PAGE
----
4. ^ London Gazette: no. 21881, p. 1680, 6 May 1856.
  5. ^ London Gazette: no. 26276, p. 2082, 8 April 1892.
  6. ^ George Douglas Campbell, 8th Duke of Argyll

External links

Political offices
Preceded by
The Marquess of Salisbury
Lord Privy Seal
1852 – 1855
Succeeded by
The Earl of Harrowby
Preceded by
The Viscount Canning
Postmaster General
1855 – 1858
Succeeded by
The Lord Colchester
Preceded by
The Earl of Hardwicke
Lord Privy Seal
1859 – 1866
Succeeded by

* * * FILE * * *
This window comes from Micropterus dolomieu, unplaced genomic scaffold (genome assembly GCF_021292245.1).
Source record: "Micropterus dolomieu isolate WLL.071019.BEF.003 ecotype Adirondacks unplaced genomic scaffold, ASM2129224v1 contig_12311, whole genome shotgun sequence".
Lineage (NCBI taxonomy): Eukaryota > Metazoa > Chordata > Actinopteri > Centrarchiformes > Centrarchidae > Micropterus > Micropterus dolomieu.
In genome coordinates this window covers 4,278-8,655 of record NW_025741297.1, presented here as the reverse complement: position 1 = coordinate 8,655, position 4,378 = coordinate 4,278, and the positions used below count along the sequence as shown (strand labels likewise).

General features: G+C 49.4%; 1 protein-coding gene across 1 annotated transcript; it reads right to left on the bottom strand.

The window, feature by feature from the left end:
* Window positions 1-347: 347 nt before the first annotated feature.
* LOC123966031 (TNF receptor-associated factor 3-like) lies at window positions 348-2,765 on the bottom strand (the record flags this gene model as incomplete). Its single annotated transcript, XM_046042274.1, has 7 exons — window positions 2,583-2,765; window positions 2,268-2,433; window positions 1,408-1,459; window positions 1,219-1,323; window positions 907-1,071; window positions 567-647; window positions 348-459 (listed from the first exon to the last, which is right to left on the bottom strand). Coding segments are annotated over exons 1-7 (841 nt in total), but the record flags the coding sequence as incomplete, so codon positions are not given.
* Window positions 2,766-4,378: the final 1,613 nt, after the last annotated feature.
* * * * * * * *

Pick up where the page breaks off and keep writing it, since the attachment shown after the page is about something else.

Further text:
The Earl of Malmesbury
Preceded by
Sir Stafford Northcote, Bt
Secretary of State for India
1868 – 1874
Succeeded by
The Marquess of Salisbury
Preceded by
The Duke of Northumberland
Lord Privy Seal
1880 – 1881
Succeeded by
The Lord Carlingford
Honorary titles
Preceded by
The Marquess of Breadalbane
Lord Lieutenant of Argyllshire
1862 – 1900
Succeeded by
The Duke of Argyll
Academic offices
Preceded by
The Viscount Melville
Chancellor of the University of St Andrews
1851 – 1900
Succeeded by
The Lord Balfour of Burleigh
Preceded by
The Earl of Eglinton
Rector of the University of Glasgow
1854 – 1856
Succeeded by
Sir Edward Bulwer-Lytton, Bt
Peerage of Scotland
Preceded by
John Campbell
Duke of Argyll
1847 – 1900
Succeeded by
John Campbell
Peerage of the United Kingdom
New creation Duke of Argyll
1892 – 1900
Succeeded by
John Campbell